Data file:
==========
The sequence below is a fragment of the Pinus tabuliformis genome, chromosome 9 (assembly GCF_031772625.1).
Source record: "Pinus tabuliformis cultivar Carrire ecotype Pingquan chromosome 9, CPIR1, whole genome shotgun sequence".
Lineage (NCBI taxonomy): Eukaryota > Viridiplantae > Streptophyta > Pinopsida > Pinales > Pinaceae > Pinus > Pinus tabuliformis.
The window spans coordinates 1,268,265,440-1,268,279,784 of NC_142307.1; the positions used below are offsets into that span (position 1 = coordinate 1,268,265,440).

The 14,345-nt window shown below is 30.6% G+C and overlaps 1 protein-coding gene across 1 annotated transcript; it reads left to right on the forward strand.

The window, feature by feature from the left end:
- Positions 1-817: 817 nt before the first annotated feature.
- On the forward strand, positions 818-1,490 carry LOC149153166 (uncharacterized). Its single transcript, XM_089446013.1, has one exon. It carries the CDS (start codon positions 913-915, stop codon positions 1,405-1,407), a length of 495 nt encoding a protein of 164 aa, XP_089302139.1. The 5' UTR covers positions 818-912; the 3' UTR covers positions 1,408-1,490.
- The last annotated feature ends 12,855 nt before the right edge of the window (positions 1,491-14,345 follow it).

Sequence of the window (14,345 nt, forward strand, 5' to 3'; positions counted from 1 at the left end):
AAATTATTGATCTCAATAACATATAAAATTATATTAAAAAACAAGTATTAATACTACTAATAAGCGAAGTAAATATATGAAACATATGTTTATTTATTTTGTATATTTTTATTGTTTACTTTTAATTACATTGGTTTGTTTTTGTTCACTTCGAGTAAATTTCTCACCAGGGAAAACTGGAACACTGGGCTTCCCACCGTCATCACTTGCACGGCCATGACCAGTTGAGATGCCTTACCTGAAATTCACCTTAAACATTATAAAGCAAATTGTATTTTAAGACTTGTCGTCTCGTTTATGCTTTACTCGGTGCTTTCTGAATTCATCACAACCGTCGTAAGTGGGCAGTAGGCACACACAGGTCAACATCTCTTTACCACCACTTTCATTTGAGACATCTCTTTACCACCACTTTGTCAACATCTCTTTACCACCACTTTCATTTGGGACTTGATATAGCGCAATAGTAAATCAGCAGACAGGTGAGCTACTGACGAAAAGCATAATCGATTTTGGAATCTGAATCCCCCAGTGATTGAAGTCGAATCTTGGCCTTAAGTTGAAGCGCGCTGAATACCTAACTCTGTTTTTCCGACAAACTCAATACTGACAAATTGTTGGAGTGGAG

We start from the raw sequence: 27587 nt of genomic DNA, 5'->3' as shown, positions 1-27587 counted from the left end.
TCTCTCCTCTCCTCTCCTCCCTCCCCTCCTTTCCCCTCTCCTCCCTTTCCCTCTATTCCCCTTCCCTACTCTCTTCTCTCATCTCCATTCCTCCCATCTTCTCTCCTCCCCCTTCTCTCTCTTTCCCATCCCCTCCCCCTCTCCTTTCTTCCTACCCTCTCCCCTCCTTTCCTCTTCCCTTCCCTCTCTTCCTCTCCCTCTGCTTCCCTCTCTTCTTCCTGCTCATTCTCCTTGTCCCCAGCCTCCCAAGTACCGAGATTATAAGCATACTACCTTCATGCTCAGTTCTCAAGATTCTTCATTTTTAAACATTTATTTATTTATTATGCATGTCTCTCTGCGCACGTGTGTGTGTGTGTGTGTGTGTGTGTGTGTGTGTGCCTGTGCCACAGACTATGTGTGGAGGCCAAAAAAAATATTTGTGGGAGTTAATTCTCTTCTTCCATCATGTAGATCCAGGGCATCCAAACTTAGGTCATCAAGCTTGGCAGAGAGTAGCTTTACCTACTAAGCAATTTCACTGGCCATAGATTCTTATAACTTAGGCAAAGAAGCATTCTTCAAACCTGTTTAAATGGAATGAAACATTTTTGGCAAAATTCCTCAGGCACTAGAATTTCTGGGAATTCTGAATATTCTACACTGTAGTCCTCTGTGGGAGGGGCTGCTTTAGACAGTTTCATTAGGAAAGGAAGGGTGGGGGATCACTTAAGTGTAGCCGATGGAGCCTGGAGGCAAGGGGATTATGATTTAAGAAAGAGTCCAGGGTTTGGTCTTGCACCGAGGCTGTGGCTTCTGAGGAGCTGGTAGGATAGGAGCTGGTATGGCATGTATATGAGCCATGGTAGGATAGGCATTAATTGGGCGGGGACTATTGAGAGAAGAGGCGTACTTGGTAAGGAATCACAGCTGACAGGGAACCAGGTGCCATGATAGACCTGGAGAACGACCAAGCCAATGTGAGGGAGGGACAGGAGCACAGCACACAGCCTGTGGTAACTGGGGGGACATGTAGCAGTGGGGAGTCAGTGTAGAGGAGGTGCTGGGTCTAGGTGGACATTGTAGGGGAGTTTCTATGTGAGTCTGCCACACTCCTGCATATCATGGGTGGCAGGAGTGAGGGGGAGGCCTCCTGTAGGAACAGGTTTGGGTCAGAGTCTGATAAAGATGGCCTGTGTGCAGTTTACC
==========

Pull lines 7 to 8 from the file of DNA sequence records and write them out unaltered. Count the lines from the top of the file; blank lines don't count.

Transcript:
- Positions 1-817: 817 nt before the first annotated feature.
- On the forward strand, positions 818-1,490 carry LOC149153166 (uncharacterized). Its single transcript, XM_089446013.1, has one exon. It carries the CDS (start codon positions 913-915, stop codon positions 1,405-1,407), a length of 495 nt encoding a protein of 164 aa, XP_089302139.1. The 5' UTR covers positions 818-912; the 3' UTR covers positions 1,408-1,490.